SNMP

Given an example OID, 1.3.6.1.2.1.1.1.0, each number has the following meaning:

  • 1 = iso

  • 3 = org

  • 6 = dod

  • 1 = internet

  • 2 = IETF Management

  • 1.1 = SNMP MIB-2 System

  • 0 = sysDescr

From the decoded values, it can be determined that this OID is from the IETF standard MIB (more on MIBs later in the article), and it provides a system description of some sort. Let's look at a real-world example from a CentOS 6 box:


1.3.6.1.2.1.1.1.0 = STRING: "Linux foo.example.lan
 ↪2.6.32-573.1.1.v6.i686 #1 SMP Fri Aug 21 14:37:07 MDT 2015 i686"

From this description, you can determine that the system this agent is running on is running Linux, 2.6.32, and is 32-bit.

Nearly every OID starts with "1.3.6.1", and the reason for this should be obvious. The modern public internet originally was created by the United States Department of Defense, and at one time, TCP/IP was called the "DOD Model". Since these values are in every OID, they aren't all that useful for identifying what that OID does, and they generally can be ignored.

After 1.3.6.1, there are more types of OID. If the MIB continues with 1.2, as with the example above, the description of the OID can be found in the standard IETF MIB. If it continues with 1.4, the MIB is "private", and you will need to get the MIB from your hardware vendor. Despite being called "private", these MIBs are almost always available.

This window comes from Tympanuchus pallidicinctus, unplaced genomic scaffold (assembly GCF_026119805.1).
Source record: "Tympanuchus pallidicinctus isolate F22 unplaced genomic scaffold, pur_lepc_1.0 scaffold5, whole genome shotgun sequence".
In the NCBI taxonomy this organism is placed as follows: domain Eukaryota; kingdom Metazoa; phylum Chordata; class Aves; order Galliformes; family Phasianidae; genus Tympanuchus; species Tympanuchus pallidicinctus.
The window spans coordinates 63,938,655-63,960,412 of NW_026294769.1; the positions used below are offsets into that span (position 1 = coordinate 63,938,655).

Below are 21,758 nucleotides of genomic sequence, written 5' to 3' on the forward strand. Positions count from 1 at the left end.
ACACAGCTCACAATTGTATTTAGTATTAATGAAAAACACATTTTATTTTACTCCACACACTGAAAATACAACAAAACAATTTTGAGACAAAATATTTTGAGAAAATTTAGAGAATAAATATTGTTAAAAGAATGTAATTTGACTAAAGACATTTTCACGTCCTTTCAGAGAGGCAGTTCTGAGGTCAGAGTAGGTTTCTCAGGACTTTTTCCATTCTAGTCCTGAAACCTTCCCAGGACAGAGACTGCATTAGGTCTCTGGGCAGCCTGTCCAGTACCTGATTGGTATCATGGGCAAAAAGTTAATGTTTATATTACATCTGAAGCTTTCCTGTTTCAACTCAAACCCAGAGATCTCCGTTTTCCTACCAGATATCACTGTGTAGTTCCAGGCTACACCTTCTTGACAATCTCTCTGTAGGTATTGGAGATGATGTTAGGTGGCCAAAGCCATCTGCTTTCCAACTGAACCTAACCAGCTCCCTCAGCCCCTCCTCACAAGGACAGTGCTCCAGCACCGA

What Types of OIDs Are There and How Is Each Used?

There are many different types of OIDs so that SNMP can provide an extensive and extensible variety of information. The example from the previous section, 1.3.6.1.2.1.1.1.0, is a STRING. You can tell because SNMP tells you the type of OID when you retrieve it:


1.3.6.1.2.1.1.1.0 = STRING: "Linux foo.example.lan
 ↪2.6.32-573.1.1.v6.i686 #1 SMP Fri Aug 21 14:37:07 MDT 2015 i686"

Other types of OIDs exist, and each has a use. The following is a list of common types of SNMP OID:

  • Integer/Integer32: signed 32-bit integer—these are commonly used for storing values, such as the amount of available memory and the amount of free memory.

  • Uinteger32: unsigned 32-bit integer (fairly rare).

  • Octet String: this is a short (255-character) length of binary or text data.

  • IP Address: this returns an IP address.

  • Counter32: this returns a 32-bit counter that counts up, then wraps around to 0 when it reaches 32 bits in length minus 1 (4294967295). This is important, because gigabit Ethernet can send far more than that many bits in five minutes, which is a common NMS polling period.

  • Counter64: this has a maximum value of 64 bits – 1, which allows for higher speed Ethernet traffic counting and counting of other large numbers.

  • Object Identifier: this returns a different OID and functions like a GOTO, if that data is in another MIB.

  • Bit String: this is the type of string above, and it returns text information.

  • Gauge32: this goes up and down, but it never exceeds a maximum value.

  • TimeTicks: represents an unsigned integer of time since another time (often used for uptime).

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Andrew Kirch has more than ten years of experience working as a systems/network administrator, with specializations including DevOps, SNMP and NMS.